and learned more about the country’s history, and the artist’s problems to achieve the project. Then, we
walked on a trail that brought us at the statues’ feet and there we realized that those sculptures are not
tiny at all. After we spent few hours at Mount Rushmore, we had to get back in the car and drive for
another six hours toward Chicago.
I was impressed to see the Chicago’s skyscraper’s concentration. They looked like rockets ready
to fly to another world. The city seemed to be a perfect picture from a modern science fiction movie.
We visited Molly, one of Sarah’s best friends from college, who lives with her boyfriend. The street
where they were living was filled with three stories Victorian buildings made with red bricks. They were
separated from the street by black sharp bars attached to little brick walls, the front yards were paved
with few plants, little statues and sometimes exterior furniture like tables and chairs. And every ten
yards there was a tree, I could visualize people appreciating a tea or a barbeque outside in the shade on
a hot Sunday. Molly’s place was a nice one bedroom apartment, but the E.L., which is the city’s train,
passed just right by their building, and every fifteen minutes the flat literally shook. That day I was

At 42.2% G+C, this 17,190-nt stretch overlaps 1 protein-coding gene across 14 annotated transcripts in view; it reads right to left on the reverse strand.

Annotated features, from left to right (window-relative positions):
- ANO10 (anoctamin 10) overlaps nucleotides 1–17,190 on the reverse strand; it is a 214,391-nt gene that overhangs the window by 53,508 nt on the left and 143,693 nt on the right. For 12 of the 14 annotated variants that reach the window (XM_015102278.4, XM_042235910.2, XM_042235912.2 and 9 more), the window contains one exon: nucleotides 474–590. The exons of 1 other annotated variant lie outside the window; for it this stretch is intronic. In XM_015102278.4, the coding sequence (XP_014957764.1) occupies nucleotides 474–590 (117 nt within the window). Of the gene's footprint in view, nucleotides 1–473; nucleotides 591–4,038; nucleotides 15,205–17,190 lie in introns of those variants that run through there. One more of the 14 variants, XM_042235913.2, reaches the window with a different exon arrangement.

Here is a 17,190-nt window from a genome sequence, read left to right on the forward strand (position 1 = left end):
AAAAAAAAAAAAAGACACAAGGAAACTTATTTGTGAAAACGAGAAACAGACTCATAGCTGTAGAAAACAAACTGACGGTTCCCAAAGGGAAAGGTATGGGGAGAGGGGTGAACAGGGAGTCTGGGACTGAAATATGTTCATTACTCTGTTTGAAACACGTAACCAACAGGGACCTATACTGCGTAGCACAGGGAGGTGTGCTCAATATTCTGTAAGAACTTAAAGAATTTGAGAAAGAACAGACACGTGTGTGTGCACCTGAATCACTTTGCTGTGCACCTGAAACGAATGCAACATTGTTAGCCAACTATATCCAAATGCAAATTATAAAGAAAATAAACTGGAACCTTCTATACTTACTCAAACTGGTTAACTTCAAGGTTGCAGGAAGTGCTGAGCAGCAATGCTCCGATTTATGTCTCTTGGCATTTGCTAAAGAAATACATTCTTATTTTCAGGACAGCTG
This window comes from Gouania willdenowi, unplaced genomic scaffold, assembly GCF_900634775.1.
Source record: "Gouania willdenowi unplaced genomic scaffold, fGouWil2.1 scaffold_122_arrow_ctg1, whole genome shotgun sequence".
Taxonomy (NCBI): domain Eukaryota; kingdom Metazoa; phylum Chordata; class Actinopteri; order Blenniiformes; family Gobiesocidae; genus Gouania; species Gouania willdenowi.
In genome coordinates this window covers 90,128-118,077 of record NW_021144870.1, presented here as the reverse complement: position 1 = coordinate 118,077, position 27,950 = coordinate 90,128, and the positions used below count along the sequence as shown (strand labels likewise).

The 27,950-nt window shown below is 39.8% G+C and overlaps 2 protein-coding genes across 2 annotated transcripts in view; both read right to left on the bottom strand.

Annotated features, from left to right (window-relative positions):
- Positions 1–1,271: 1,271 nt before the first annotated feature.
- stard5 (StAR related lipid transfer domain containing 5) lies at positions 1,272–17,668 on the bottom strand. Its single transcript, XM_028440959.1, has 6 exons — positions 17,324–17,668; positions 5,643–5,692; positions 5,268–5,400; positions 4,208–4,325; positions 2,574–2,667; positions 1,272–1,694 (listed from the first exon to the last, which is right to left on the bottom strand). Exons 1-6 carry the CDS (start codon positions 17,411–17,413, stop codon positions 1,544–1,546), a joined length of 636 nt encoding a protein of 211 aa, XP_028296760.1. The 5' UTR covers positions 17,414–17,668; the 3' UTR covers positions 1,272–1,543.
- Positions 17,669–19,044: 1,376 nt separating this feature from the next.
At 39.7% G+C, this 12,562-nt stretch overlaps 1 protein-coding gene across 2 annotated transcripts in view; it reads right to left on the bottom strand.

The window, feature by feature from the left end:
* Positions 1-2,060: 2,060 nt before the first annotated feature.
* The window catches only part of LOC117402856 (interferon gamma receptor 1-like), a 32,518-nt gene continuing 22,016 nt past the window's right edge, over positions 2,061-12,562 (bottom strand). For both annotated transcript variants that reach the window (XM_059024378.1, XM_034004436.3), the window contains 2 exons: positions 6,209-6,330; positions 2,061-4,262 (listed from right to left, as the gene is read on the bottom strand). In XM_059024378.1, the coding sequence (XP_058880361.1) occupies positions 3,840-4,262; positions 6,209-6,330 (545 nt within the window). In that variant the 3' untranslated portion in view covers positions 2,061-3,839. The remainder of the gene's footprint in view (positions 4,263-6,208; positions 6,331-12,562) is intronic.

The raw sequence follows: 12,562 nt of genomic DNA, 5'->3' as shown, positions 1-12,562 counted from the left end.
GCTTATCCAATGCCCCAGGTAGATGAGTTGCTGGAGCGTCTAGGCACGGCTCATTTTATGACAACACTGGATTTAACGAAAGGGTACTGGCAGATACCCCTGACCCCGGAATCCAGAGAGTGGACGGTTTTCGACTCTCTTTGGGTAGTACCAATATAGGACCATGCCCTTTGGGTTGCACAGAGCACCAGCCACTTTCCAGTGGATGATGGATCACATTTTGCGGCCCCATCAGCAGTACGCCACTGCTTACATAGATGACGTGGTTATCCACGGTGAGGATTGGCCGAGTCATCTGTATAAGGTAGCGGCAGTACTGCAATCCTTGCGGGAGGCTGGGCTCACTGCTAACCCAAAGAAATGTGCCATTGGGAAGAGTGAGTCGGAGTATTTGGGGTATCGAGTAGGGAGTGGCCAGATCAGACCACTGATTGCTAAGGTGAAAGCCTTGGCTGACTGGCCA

exhausted, Molly and her boyfriend insisted that we sleep in their comfortable bed, and ironically the
noisy train made me feel cradled and I rested like I hadn’t in ages. The following day, we had to wake up
very early because we had to drive nonstop from Chicago to New York City. At some point during the
trip Sarah noticed that we weren’t on the good highway, and we realized that we missed an exit, we
were driving to Detroit instead of New York. Because we didn’t have a map with us, Sarah had to call her
sister. Katie had to figure out, on Google map, where we were, and how we could get back on the
correct route. At this moment, we felt stupid to not have thought about traveling with a map. However,
we made it safe to the Big Apple and I was thrilled to be on the east coast for the first time.
We spent our first day visiting the Statue of Liberty and Ellis Island. The massive sculpture
reminded me some Romanian god, with a neutral face and a pleated dress. Next, we went to Ellis Island